Karen Rolston is used to East Valley Children’s Theatre getting a haul of honors at the Arizoni Awards. But Monday’s armful of kudos left the troupe’s artistic director speechless ... and exhausted from the many trips to the stage of Tempe Center for the Arts, home for the 20th annual awards for excellence in theater produced in Maricopa County.
By the ceremony’s end, Rolston and company tallied 10 honors for “The Goats Gruff,” a original play by Mesa playwright Cori Lynn Johnson. Besides being overwhelmed by the huge number of awards, including “the biggie” for best production, Rolston was taken aback that the accolades were for an original piece.
Theater directors are used to seeing awards go to big, splashy productions of well-known shows — usually with “Disney” in the title.
“I think the appeal of a show like “Goats Gruff” comes down to great dialogue. Cori just has a knack for witty, snappy dialogue that appeals to all ages. Both kids and adults really like her sense of humor,” says Rolston, who’s been with East Valley Children’s Theatre since 1997 after a 27-year teaching career in East Valley schools. In fact, Johnson is a former student who also acted with the troupe as a teen.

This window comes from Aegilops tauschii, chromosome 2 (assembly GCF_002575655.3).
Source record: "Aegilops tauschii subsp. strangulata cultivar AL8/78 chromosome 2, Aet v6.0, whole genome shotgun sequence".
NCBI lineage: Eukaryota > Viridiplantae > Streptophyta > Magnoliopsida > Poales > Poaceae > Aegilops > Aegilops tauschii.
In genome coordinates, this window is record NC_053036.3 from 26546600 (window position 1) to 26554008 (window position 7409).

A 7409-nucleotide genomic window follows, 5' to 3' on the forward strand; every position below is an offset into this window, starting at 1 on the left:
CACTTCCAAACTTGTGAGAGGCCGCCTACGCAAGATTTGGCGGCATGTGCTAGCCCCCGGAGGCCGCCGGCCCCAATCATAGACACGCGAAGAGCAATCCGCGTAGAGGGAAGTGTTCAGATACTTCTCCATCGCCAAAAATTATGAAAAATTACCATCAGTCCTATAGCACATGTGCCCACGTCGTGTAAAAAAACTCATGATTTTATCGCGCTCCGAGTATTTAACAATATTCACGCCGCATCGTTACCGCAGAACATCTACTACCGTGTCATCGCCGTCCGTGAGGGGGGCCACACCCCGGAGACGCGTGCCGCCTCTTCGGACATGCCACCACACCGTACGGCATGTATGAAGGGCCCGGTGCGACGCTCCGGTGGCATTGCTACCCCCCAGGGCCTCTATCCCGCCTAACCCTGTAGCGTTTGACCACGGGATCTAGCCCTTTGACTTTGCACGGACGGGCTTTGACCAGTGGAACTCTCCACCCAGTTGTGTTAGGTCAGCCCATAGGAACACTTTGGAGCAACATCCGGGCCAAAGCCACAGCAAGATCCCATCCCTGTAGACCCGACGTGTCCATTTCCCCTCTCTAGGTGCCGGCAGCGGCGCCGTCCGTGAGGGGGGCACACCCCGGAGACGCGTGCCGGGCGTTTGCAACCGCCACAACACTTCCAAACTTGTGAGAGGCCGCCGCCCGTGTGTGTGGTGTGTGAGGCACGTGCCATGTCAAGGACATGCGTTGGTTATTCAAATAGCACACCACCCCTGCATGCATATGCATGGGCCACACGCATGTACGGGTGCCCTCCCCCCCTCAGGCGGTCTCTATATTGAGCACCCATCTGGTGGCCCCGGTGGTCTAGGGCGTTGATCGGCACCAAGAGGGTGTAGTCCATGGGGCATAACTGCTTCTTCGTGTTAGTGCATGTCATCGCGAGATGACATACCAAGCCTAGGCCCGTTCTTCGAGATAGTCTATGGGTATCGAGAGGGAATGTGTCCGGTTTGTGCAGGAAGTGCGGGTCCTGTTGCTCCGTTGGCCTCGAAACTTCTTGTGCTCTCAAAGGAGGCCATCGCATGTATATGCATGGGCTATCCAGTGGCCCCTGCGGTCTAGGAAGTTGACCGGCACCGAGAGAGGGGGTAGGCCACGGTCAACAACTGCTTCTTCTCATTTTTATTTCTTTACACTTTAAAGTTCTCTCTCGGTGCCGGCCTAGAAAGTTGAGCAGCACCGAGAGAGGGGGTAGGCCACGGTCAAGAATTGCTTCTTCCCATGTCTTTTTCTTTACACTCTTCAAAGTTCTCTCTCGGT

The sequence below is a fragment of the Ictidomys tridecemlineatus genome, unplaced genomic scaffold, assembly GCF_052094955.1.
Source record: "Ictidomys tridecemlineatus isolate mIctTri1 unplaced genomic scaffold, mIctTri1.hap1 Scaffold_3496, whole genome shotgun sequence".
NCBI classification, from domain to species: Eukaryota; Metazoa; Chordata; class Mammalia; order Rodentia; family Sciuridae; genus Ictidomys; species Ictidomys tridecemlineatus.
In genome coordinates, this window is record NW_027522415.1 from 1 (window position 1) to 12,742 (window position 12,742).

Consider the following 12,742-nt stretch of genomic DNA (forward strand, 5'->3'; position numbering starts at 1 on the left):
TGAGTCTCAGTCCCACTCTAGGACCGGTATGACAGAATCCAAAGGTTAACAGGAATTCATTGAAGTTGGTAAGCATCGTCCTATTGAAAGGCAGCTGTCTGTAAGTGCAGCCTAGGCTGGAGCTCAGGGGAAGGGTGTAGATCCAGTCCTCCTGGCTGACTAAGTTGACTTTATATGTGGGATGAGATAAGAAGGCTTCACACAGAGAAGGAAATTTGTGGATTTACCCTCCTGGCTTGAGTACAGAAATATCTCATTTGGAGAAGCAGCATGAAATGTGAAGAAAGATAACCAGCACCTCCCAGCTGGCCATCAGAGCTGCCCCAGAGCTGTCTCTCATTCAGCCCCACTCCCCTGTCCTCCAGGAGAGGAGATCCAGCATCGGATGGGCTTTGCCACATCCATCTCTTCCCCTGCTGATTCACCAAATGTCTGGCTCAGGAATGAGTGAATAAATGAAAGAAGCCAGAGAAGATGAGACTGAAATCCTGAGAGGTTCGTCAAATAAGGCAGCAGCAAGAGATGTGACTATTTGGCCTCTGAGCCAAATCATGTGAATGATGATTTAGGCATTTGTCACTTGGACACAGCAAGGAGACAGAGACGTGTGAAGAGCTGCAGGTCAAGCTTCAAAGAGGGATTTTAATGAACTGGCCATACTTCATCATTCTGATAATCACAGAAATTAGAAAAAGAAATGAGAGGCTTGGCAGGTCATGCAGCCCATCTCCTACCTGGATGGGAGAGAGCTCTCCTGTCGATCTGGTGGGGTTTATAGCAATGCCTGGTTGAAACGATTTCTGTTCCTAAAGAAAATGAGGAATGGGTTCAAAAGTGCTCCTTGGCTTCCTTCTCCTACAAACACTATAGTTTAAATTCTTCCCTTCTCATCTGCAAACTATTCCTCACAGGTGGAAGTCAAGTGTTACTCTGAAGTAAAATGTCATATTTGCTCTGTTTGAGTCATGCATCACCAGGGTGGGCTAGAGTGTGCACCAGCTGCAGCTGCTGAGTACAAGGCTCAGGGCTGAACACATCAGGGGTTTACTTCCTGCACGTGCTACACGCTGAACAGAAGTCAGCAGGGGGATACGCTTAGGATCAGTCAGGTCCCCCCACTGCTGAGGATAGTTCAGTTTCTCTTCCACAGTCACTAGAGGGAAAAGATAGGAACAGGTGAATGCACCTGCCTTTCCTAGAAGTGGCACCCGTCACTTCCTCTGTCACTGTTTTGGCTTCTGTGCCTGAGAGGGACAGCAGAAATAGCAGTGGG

“About a decade or so ago, Karen encouraged me to write a play. So I came up with a twist on ‘Sleeping Beauty’ and called it ‘The Floating Princess,’ ” said Johnson.
East Valley Children’s Theatre staged it in 2002, and it won a best production Arizoni that year.
“Can you imagine my very first play getting that kind of attention? Here we are again getting the same award,” she said.
“The Floating Princess” has been produced not only all over the country, but even in Turkey. Its surprise success and the popularity of subsequent plays by Johnson has earned the children’s theater a reputation as a troupe that is friendly to new writers and young actors who want to do something other than stage the latest Disney product — youngsters such as Zoe Whiting, who took home an Arizoni for best actress in a major role.
Whiting was truly in awe of receiving such an high honor at the tender age of 11. “After all, I played the littlest goat. I really, really wasn’t expecting this award. But when you work with Karen and a director like Joel Cranson you learn everything about being on the stage. They put a generous amount of focus on dancing, and vocals, and on acting.”